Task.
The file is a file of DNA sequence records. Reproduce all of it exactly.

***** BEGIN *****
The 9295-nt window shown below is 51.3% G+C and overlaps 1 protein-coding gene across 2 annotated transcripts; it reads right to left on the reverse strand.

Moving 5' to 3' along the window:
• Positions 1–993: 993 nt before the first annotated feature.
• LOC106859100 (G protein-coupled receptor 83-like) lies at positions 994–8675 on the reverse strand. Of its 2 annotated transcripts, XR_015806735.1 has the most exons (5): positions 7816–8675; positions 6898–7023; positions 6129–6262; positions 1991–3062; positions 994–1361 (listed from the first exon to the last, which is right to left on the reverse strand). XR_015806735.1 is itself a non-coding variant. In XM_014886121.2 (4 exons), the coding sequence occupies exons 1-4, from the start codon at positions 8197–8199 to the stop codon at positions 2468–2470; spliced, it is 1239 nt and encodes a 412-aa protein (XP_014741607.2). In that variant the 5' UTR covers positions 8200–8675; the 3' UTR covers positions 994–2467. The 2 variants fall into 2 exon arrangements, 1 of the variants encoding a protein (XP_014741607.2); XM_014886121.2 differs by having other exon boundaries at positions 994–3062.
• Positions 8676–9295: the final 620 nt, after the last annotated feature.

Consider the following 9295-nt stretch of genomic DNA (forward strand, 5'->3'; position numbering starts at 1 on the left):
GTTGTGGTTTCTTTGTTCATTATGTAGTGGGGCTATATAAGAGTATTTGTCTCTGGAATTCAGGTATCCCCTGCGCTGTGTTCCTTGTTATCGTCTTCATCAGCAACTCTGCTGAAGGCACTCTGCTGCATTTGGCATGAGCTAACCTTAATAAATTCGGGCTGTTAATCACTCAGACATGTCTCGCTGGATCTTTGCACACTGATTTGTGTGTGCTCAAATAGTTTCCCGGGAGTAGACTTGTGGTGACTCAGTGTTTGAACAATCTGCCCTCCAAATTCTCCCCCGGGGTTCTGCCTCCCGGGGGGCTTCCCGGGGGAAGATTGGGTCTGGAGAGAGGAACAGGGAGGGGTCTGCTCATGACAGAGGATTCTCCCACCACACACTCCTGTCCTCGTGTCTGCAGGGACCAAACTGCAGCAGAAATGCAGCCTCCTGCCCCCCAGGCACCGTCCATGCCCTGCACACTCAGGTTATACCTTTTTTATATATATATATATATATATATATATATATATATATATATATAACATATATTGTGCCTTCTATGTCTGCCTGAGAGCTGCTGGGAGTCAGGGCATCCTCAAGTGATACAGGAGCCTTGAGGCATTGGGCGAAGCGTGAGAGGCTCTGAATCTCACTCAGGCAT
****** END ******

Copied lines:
The 9295-nt window shown below is 51.3% G+C and overlaps 1 protein-coding gene across 2 annotated transcripts; it reads right to left on the reverse strand.

Moving 5' to 3' along the window:
• Positions 1–993: 993 nt before the first annotated feature.
• LOC106859100 (G protein-coupled receptor 83-like) lies at positions 994–8675 on the reverse strand. Of its 2 annotated transcripts, XR_015806735.1 has the most exons (5): positions 7816–8675; positions 6898–7023; positions 6129–6262; positions 1991–3062; positions 994–1361 (listed from the first exon to the last, which is right to left on the reverse strand). XR_015806735.1 is itself a non-coding variant. In XM_014886121.2 (4 exons), the coding sequence occupies exons 1-4, from the start codon at positions 8197–8199 to the stop codon at positions 2468–2470; spliced, it is 1239 nt and encodes a 412-aa protein (XP_014741607.2). In that variant the 5' UTR covers positions 8200–8675; the 3' UTR covers positions 994–2467. The 2 variants fall into 2 exon arrangements, 1 of the variants encoding a protein (XP_014741607.2); XM_014886121.2 differs by having other exon boundaries at positions 994–3062.
• Positions 8676–9295: the final 620 nt, after the last annotated feature.

Consider the following 9295-nt stretch of genomic DNA (forward strand, 5'->3'; position numbering starts at 1 on the left):
GTTGTGGTTTCTTTGTTCATTATGTAGTGGGGCTATATAAGAGTATTTGTCTCTGGAATTCAGGTATCCCCTGCGCTGTGTTCCTTGTTATCGTCTTCATCAGCAACTCTGCTGAAGGCACTCTGCTGCATTTGGCATGAGCTAACCTTAATAAATTCGGGCTGTTAATCACTCAGACATGTCTCGCTGGATCTTTGCACACTGATTTGTGTGTGCTCAAATAGTTTCCCGGGAGTAGACTTGTGGTGACTCAGTGTTTGAACAATCTGCCCTCCAAATTCTCCCCCGGGGTTCTGCCTCCCGGGGGGCTTCCCGGGGGAAGATTGGGTCTGGAGAGAGGAACAGGGAGGGGTCTGCTCATGACAGAGGATTCTCCCACCACACACTCCTGTCCTCGTGTCTGCAGGGACCAAACTGCAGCAGAAATGCAGCCTCCTGCCCCCCAGGCACCGTCCATGCCCTGCACACTCAGGTTATACCTTTTTTATATATATATATATATATATATATATATATATATATATATATAACATATATTGTGCCTTCTATGTCTGCCTGAGAGCTGCTGGGAGTCAGGGCATCCTCAAGTGATACAGGAGCCTTGAGGCATTGGGCGAAGCGTGAGAGGCTCTGAATCTCACTCAGGCAT